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Free-Fixed Wheel Conversion(5 posts)

Free-Fixed Wheel Conversioncrashjames
Jan 27, 2003 7:31 AM
Hey All --

I recently scored an old road bike on ebay which is set up as a fixed gear now. It came with tubulars, but I think I'd like to swap some clinchers I have laying around so I don't need to worry about fixing flats on tubulars. Plus they weigh a ton.

The rear clincher I have is a regular 9 speed shimano hub road wheel -- is it possible to rig this for fixed use? How?

Thanks much

James
surly fixerBudhaSlug
Jan 27, 2003 8:52 AM
Surly makes a product that replaces your shimano freehub with a fixed body threaded for a cog and lockring. Check it out at :

http://www.surlybikes.com/parts/converter.htm

From what I hear it works pretty well. Should be available through any LBS since surly sells through QBP.

Peace and Light,
Ben
Expensive fix for a cheap wheelspeedisgood
Jan 28, 2003 12:41 AM
At $70 a pop, those adapters are better for converting a NICE cassette wheel (ie., something carbon with an integrated hub). Check out getting a Suzue or Sovos hub and rebuilding the wheel. Or buy a premade wheel for fixed riding. A decent rear hub should cost around $25-35, a wheel should be around $70-90. Check Excel and Harris Cyclery.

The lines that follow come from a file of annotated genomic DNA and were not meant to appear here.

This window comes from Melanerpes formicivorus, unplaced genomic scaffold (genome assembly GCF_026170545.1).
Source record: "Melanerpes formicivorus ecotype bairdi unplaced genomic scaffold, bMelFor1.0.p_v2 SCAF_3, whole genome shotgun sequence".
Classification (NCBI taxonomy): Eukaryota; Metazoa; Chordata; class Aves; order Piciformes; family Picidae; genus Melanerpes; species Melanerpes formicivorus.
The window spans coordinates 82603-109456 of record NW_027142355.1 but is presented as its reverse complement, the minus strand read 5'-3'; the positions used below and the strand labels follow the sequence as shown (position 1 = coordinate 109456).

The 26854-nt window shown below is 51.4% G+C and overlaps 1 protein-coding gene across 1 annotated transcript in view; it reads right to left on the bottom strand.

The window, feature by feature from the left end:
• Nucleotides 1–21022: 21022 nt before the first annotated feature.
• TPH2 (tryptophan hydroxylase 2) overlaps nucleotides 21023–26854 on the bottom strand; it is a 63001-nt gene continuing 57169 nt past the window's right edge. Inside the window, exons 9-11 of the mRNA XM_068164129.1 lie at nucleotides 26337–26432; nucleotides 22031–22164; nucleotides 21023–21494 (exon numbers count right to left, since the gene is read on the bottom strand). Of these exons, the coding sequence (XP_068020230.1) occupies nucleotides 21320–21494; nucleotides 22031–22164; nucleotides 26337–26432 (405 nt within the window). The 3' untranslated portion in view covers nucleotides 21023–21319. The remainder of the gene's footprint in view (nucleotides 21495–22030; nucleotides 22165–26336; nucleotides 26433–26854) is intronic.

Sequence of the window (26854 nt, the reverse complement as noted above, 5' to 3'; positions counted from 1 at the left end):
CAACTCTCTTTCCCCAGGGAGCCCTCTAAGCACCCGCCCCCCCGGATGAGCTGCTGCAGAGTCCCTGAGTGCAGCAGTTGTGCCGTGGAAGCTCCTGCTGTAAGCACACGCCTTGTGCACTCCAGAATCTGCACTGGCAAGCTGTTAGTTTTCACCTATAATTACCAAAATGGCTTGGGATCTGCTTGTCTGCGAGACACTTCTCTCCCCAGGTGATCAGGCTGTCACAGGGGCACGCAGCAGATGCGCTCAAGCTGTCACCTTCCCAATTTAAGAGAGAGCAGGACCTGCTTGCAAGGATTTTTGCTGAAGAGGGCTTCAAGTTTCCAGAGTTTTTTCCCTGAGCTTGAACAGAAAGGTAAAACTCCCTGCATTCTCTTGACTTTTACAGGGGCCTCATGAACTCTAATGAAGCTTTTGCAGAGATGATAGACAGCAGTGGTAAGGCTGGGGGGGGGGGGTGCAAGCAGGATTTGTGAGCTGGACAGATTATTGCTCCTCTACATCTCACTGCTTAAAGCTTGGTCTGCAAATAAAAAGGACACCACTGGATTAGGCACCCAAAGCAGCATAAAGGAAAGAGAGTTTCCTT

Yeah... I don't really recommend the fixxer...BudhaSlug
Jan 28, 2003 6:38 AM
I think that in most cases its a far better idea to just build or rebuild a wheel around a fixed hub (go flip/flop while you're at it)... but he asked if there was a converter, so I gave him the converter. I've never actually used the fixer, and although I hear they work well, I'm not sure what happens with the dish on wheel, i.e. do you have to redish or does the fixxer still set you up with a dished wheel, either way I would much rather have a properly build dishless wheel for riding fixed (if it still has normal dish its weaker than a normal fixed dishless wheel and doesn't distribute force as evenly, and if it has to be redished then the spokes are all the wrong length for dishless and the drive side spokes have probably stretched more than the non-drive side spokes since they were formerly under higher stress than they would be at with no dish, while the opposite is true for the non-drive side).

Peace and Light,
Good wheelbuilding/converting,
Ben
Surly's Fixxer yields a zero dish wheel [nm]Lars46
Jan 28, 2003 9:58 AM